"Computer science is not as old as physics; it lags by a couple of hundred years. However, this does not mean that there is significantly less on the computer scientist's plate than on the physicist's: younger it may be, but it has had a far more intense upbringing!"
The Church-Turing thesis states that all known kinds of general computing devices are essentially equivalent in what they can do, although they vary in time and space efficiency. This thesis is a fundamental principle of computer science. Most research in computer science has been related to von Neumann computerss or Turing machines (computers that do one small, deterministic task at a time). These models resemble most real computers in use today. Computer scientists also study other kinds of machines, some practical (like parallel machines) and some theoretical (like random, oracle, and quantum machines).
The first computer science department in the United States was founded at Purdue University in 1962. The University of Cambridge in England, among others, taught CS prior to this, however at the time, CS was seen as a branch of mathematics, and not a separate department. Cambridge claims to have the world's oldest taught qualification in computing. Most universities today have specific departments devoted to computer science.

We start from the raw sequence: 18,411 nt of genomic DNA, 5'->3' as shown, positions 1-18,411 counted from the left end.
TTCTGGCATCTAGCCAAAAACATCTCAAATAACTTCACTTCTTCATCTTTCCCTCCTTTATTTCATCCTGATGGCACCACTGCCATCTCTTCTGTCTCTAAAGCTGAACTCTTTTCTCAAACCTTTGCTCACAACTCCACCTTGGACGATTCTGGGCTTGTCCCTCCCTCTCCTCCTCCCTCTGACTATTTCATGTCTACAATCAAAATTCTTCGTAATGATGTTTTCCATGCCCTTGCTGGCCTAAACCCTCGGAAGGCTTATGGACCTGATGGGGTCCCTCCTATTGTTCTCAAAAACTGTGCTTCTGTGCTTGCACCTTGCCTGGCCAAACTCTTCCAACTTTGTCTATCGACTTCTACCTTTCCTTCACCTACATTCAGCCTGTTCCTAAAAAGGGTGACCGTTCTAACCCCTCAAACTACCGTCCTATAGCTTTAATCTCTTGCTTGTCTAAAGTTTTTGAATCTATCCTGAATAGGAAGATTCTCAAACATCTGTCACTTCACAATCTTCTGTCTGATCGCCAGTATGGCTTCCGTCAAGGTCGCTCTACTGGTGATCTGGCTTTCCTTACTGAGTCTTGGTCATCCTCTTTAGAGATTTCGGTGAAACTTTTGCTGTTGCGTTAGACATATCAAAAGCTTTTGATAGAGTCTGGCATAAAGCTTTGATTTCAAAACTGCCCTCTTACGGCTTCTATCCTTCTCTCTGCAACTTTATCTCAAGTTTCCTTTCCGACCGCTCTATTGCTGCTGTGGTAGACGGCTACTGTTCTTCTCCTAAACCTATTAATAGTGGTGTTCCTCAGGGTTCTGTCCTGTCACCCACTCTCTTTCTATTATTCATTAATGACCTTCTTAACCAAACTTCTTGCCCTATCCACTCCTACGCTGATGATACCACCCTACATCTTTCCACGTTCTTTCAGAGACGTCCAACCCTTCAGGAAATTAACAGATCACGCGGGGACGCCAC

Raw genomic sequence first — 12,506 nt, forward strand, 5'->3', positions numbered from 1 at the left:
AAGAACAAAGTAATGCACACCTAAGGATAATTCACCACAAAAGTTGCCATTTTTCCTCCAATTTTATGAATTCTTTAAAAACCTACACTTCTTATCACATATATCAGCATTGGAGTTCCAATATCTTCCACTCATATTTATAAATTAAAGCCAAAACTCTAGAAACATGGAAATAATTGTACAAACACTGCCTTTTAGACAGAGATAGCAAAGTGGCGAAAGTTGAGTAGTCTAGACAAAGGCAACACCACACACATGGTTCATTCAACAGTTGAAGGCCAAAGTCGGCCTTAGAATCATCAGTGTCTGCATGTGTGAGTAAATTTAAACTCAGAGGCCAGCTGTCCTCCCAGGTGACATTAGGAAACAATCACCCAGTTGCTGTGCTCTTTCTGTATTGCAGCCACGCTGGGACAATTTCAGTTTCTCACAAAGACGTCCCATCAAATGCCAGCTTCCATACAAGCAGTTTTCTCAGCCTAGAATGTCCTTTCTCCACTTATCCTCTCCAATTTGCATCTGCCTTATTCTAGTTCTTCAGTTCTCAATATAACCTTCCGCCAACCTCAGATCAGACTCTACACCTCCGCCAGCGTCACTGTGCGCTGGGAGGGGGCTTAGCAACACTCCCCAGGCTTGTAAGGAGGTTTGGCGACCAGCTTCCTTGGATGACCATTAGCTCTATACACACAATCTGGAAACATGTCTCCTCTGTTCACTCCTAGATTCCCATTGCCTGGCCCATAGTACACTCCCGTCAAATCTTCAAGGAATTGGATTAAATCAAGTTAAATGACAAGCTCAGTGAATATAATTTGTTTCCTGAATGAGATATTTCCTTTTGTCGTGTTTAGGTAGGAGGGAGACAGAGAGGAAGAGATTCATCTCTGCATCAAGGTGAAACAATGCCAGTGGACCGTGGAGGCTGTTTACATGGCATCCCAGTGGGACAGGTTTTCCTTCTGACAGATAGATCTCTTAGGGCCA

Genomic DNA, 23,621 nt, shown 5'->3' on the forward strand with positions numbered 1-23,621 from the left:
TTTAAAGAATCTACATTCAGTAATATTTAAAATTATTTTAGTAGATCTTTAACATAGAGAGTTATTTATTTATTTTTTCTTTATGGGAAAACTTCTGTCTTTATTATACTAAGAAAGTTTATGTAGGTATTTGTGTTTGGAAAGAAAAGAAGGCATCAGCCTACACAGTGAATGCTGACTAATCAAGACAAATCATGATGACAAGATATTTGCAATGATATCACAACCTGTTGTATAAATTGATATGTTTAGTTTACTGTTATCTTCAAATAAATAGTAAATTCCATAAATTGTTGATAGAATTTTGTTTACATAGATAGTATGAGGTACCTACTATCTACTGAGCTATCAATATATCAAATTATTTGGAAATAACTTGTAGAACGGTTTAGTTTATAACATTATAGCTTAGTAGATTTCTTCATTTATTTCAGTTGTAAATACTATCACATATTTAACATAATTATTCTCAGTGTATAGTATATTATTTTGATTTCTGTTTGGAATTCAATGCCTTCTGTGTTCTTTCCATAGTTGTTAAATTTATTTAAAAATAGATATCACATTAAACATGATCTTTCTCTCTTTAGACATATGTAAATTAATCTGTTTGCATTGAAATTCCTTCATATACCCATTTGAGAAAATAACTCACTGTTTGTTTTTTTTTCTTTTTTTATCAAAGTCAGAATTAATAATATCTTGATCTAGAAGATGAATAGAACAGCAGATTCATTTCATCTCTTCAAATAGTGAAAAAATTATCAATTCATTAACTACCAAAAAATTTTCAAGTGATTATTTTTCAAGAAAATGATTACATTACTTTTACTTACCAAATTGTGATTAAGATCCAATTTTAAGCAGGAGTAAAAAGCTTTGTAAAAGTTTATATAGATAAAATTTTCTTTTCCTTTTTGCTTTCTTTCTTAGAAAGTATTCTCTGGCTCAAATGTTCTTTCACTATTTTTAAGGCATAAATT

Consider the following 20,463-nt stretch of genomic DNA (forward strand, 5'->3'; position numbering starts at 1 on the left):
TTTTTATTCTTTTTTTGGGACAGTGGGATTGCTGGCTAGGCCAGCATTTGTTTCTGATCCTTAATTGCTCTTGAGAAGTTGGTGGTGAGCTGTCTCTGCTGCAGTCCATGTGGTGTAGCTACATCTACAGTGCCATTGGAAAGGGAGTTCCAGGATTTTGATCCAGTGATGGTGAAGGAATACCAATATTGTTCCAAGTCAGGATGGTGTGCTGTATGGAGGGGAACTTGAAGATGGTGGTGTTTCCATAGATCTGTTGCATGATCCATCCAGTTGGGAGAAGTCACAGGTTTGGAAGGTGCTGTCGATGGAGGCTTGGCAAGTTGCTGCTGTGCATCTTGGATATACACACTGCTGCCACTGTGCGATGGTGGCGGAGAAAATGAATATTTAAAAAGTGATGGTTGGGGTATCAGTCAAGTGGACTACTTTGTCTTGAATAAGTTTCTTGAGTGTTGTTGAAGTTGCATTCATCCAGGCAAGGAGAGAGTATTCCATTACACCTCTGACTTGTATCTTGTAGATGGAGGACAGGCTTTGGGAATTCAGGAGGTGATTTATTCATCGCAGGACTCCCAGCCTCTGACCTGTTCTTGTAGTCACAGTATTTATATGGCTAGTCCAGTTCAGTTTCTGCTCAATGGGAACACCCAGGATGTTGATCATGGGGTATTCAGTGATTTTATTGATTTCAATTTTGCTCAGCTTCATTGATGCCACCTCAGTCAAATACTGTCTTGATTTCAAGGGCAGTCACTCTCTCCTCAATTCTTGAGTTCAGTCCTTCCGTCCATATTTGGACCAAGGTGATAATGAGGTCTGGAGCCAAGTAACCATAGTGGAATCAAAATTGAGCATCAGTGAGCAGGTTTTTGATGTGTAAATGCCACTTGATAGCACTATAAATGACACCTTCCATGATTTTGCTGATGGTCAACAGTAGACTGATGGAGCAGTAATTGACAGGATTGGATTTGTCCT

Information science is the study of data and information, including how to interpret, analyze, store, and retrieve it. Information science started as the foundation of scientific analysis of communication and databases.
Mathematics shares many techniques and topics with computer science, but is more general. In some sense, CS is the mathematics of computing.
Logic is a formal system of reasoning, and studies principles that lay at the very basis of computing/reasoning machines, whether it be the hardware (digital logic) or software (verification, AI etc.) levels. The subfield of logic called computability logic provides a systematic answer to the fundamental questions about what and how can be computed.
Admiral Grace Murray Hopper, for doing pioneer work in the 1940s, one of the first to recognize the necessity for higher level programming languages, or what she termed automatic programming. She wrote the A-O compiler. Her ideas heavily influenced the COBOL language.